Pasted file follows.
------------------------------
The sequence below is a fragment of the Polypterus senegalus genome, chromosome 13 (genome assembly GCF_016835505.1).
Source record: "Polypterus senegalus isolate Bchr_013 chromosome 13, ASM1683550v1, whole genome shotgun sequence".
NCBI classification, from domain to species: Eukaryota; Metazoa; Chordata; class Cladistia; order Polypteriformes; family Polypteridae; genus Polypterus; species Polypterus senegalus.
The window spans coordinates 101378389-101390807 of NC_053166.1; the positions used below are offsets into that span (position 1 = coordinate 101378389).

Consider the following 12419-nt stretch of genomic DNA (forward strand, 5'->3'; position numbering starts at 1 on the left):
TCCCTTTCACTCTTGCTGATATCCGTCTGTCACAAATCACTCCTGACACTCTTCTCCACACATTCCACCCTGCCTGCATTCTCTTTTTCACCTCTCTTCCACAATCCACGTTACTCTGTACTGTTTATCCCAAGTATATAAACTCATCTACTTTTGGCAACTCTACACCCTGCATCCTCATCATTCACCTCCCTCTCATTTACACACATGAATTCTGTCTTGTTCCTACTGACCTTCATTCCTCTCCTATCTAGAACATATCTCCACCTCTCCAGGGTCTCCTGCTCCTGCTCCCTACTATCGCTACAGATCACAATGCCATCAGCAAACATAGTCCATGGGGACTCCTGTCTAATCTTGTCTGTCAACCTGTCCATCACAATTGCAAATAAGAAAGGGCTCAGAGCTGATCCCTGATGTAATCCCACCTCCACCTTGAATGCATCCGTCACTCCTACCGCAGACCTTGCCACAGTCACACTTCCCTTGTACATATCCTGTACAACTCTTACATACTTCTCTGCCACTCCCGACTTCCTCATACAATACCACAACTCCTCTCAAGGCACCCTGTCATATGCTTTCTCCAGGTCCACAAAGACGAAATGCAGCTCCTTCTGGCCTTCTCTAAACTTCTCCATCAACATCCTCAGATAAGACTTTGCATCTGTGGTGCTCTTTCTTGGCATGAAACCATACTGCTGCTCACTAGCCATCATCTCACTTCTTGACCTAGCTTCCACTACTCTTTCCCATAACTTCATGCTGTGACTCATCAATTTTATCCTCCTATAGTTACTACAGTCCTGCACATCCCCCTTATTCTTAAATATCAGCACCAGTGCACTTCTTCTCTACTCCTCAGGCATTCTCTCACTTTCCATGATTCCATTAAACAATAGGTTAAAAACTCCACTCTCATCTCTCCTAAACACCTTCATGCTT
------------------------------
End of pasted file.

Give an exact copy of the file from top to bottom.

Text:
The sequence below is a fragment of the Polypterus senegalus genome, chromosome 13 (genome assembly GCF_016835505.1).
Source record: "Polypterus senegalus isolate Bchr_013 chromosome 13, ASM1683550v1, whole genome shotgun sequence".
NCBI classification, from domain to species: Eukaryota; Metazoa; Chordata; class Cladistia; order Polypteriformes; family Polypteridae; genus Polypterus; species Polypterus senegalus.
The window spans coordinates 101378389-101390807 of NC_053166.1; the positions used below are offsets into that span (position 1 = coordinate 101378389).

Consider the following 12419-nt stretch of genomic DNA (forward strand, 5'->3'; position numbering starts at 1 on the left):
TCCCTTTCACTCTTGCTGATATCCGTCTGTCACAAATCACTCCTGACACTCTTCTCCACACATTCCACCCTGCCTGCATTCTCTTTTTCACCTCTCTTCCACAATCCACGTTACTCTGTACTGTTTATCCCAAGTATATAAACTCATCTACTTTTGGCAACTCTACACCCTGCATCCTCATCATTCACCTCCCTCTCATTTACACACATGAATTCTGTCTTGTTCCTACTGACCTTCATTCCTCTCCTATCTAGAACATATCTCCACCTCTCCAGGGTCTCCTGCTCCTGCTCCCTACTATCGCTACAGATCACAATGCCATCAGCAAACATAGTCCATGGGGACTCCTGTCTAATCTTGTCTGTCAACCTGTCCATCACAATTGCAAATAAGAAAGGGCTCAGAGCTGATCCCTGATGTAATCCCACCTCCACCTTGAATGCATCCGTCACTCCTACCGCAGACCTTGCCACAGTCACACTTCCCTTGTACATATCCTGTACAACTCTTACATACTTCTCTGCCACTCCCGACTTCCTCATACAATACCACAACTCCTCTCAAGGCACCCTGTCATATGCTTTCTCCAGGTCCACAAAGACGAAATGCAGCTCCTTCTGGCCTTCTCTAAACTTCTCCATCAACATCCTCAGATAAGACTTTGCATCTGTGGTGCTCTTTCTTGGCATGAAACCATACTGCTGCTCACTAGCCATCATCTCACTTCTTGACCTAGCTTCCACTACTCTTTCCCATAACTTCATGCTGTGACTCATCAATTTTATCCTCCTATAGTTACTACAGTCCTGCACATCCCCCTTATTCTTAAATATCAGCACCAGTGCACTTCTTCTCTACTCCTCAGGCATTCTCTCACTTTCCATGATTCCATTAAACAATAGGTTAAAAACTCCACTCTCATCTCTCCTAAACACCTTCATGCTT